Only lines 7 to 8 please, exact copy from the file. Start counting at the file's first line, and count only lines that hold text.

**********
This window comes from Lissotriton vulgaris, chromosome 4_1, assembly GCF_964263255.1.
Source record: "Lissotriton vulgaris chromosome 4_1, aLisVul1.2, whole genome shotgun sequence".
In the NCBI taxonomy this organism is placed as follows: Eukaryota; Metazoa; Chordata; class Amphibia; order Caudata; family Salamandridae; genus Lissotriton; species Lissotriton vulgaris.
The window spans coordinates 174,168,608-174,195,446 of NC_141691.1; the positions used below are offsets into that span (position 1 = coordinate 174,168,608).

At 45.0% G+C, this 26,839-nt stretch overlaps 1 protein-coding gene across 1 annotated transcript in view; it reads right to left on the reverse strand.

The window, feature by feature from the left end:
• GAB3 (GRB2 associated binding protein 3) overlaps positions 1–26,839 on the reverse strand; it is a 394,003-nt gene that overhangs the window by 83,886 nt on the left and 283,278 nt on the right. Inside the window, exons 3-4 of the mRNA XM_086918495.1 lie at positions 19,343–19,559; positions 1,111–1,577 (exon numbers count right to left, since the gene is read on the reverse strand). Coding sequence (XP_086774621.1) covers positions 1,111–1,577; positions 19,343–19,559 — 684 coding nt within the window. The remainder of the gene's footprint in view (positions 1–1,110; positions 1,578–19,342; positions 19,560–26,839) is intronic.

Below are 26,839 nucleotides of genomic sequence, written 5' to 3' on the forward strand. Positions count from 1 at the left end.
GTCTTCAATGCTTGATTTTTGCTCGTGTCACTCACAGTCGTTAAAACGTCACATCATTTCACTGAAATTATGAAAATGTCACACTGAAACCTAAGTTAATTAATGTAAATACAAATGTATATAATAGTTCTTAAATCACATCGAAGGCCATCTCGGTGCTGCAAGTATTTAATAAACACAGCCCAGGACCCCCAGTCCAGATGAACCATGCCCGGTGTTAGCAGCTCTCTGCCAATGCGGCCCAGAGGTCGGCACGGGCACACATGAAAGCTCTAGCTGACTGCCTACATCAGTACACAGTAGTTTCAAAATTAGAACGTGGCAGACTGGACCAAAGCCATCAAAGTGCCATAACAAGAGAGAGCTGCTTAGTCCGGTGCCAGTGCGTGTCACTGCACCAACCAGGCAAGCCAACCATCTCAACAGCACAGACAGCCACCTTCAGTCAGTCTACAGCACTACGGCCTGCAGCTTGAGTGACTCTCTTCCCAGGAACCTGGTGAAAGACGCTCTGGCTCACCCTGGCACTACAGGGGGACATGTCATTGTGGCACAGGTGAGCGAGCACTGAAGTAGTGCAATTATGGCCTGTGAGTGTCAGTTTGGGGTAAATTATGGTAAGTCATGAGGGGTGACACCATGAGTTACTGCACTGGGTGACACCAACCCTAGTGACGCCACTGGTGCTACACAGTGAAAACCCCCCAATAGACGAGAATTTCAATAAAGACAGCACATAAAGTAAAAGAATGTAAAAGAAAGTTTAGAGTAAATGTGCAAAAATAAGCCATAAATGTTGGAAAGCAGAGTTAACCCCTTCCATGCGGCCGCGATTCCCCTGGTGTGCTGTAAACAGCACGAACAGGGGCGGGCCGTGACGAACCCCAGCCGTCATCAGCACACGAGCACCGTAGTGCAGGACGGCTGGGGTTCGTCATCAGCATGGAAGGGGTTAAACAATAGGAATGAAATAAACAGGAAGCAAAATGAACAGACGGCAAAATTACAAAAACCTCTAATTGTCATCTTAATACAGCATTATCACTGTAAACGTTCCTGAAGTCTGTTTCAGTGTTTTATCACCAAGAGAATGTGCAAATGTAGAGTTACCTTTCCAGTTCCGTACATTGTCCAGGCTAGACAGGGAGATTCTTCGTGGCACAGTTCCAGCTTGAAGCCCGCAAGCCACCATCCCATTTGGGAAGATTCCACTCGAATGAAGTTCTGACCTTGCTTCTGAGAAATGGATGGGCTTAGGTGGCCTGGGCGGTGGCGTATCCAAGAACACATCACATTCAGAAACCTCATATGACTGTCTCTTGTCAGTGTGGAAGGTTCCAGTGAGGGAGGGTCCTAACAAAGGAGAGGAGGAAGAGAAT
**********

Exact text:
• GAB3 (GRB2 associated binding protein 3) overlaps positions 1–26,839 on the reverse strand; it is a 394,003-nt gene that overhangs the window by 83,886 nt on the left and 283,278 nt on the right. Inside the window, exons 3-4 of the mRNA XM_086918495.1 lie at positions 19,343–19,559; positions 1,111–1,577 (exon numbers count right to left, since the gene is read on the reverse strand). Coding sequence (XP_086774621.1) covers positions 1,111–1,577; positions 19,343–19,559 — 684 coding nt within the window. The remainder of the gene's footprint in view (positions 1–1,110; positions 1,578–19,342; positions 19,560–26,839) is intronic.

Below are 26,839 nucleotides of genomic sequence, written 5' to 3' on the forward strand. Positions count from 1 at the left end.